A -> K -> M1  ->C1-> EC -----------à DC -> C2 -> M1 -> file/display -> B

Person A uses a keyboard K to create a message M, stores it on computer C1 and encrypts it using tool EC. The encrypted message arrives at the target machine, is decrypted by tool DC running on device C2,  the data M is either stored in a file or shown on the display to person B.  The message is encrypted only from EC on C1 to DC on C2.  Attack points where the data could be copied are at K, C1 C2, M, file/display. Note these attack points do NOT need to know your encryption key. Why? The data is in the clear when it’s entered at K, stored in a file M1. If you write a program to grab the data at these points, you get the data in the clear.

This is nothing new. The first public reporting of this technique was done in 1998 when the FBI used a keystroke recorder against a mafia don’s computer. The recorder allowed them to collect information used to prosecute him. The keystroke recorder copied the data as it was entered before it was encrypted. The 2001 Magic Lantern tool and the 2009 CIPAV (Computer and Internet Protocol Address Verifier) were law enforcement tools developed to get data before it was encrypted.
These were every effective techniques and did not require a “backdoor” to an encryption algorithm.

So, let’s go back to the Privacy part of this essay. Those who advocate the “security” argument maintain there’s a need to be able to determine if criminal intent is planned. If criminals use encryption to hide intent then the government needs to be able to decrypt those messages.  There are ways to get data before it is encrypted so why the need for a backdoor? We need to remember that a message or data in a file starts as cleartext. Data capture techniques have been around for the past 20 years. Since they don’t require a backdoor to the encryption algorithm, one could assume the real target is privacy.  Why? The introduction of backdoors into any encryption algorithm destroys the algorithm as an encryption tool. The backdoor(s) will become publicly known eventually and encryption ceases to exist.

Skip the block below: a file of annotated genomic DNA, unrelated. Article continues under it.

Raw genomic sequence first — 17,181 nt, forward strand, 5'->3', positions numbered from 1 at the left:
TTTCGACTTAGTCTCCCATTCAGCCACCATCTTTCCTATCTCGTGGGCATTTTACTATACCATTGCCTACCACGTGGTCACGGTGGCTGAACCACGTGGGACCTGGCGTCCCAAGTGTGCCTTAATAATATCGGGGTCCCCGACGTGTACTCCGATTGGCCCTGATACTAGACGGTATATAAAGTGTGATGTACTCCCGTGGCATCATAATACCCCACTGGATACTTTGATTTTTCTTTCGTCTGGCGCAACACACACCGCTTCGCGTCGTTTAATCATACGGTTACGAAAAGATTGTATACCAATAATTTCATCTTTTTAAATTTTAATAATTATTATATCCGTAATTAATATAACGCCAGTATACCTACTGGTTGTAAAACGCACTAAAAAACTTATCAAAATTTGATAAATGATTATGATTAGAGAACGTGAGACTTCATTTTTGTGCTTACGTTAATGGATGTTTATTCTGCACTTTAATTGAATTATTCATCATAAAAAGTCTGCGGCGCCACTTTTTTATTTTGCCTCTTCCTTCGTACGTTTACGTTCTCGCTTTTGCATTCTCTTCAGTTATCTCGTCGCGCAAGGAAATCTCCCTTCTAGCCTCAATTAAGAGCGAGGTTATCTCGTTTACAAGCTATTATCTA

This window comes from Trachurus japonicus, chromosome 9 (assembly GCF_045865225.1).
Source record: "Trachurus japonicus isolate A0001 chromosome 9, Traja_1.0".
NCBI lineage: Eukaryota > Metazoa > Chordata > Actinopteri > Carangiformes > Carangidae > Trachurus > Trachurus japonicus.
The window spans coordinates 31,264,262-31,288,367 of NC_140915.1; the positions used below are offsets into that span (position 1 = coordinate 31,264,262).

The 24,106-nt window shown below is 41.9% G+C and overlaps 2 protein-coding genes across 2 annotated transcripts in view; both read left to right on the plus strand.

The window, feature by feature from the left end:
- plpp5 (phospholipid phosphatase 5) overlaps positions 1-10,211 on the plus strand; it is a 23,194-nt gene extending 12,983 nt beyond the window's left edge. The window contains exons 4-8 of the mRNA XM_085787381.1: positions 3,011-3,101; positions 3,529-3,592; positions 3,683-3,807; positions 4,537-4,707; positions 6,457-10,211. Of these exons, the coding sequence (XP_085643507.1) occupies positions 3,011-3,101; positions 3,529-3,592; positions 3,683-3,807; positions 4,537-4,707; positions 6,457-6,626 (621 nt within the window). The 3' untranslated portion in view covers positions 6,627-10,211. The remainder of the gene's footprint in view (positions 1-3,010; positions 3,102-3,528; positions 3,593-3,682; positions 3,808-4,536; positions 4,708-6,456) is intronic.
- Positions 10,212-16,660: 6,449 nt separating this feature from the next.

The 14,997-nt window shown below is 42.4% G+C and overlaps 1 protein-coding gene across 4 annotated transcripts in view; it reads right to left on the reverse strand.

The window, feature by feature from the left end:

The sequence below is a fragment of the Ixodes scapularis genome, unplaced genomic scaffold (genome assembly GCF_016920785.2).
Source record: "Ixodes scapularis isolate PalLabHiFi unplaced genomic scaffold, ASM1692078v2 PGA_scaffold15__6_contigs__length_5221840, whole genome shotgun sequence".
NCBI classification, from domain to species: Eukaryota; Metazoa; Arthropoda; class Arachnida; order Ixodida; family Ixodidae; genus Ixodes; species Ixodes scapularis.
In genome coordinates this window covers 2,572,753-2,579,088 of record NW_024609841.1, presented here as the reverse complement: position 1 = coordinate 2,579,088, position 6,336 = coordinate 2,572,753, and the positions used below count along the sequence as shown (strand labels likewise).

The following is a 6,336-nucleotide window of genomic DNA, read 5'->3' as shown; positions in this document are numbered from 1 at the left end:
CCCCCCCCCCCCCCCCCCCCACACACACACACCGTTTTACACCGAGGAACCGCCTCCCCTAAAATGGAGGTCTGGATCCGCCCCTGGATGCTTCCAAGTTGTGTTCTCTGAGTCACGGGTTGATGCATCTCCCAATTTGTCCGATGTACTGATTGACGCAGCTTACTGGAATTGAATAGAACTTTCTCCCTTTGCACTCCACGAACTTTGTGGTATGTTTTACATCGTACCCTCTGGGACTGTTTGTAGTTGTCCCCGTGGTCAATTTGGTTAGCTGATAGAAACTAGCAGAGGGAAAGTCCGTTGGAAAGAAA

What’s truly ironic about this contention is that individuals are freely giving up lots of personal information to commercial companies.


This is a reprint of article originally posted on https://encryption-and-data-loss-protection-solutions.enterprisesecuritymag.com/cxoinsight/encryption-security-and-privacy-oh-my-nid-1455-cid-5.html

Out with the Old! In with the New! Perimeter Border replaced by Data and Identity Borders - Some Thoughts



These are a few questions that I'll address in upcoming blog posts.
  • Are the industry threats your threats? Just because the magic quadrant says Threat A is the critical threat you need to address doesn't mean that it applies to your network. What metrics have you collected to determine the root cause of compromises or breaches in your org? While phishing is one of the major threats touted in cybersecurity mags, is it the root cause at your site? For example, for us, the 2 major root causes that led to breaches (big ones) that affected the entire institution were a) poor password management b) failure to apply OS and application patches in a timely manner. While we did have lots of successful phishing attacks, the consequences of those hits was limited to 1 or 2 people - the person who fell for the phish and/or immediate family. On the other hand, a sister institution found almost the opposite of our results. Phishing was a primary vector in their case. My point is that we need to take the time to evaluate the real causes of successful attacks  against our infrastructure/data/credentials and then use this information to buy/build tools/processes to address those threats. This helps us avoid wasting money on defensive tools that address 1% of successful attacks against us. 
  • The New Borders - Your Identity,  Data. I used to say (still do) that the effective security perimeter is the device and not the border. As more and more devices become "personal" and not "organizational", the border becomes your phone, tablet, laptop, server, etc. BYOD is forcing us to adapt to this new paradigm.  Mobility becomes the new data flow process.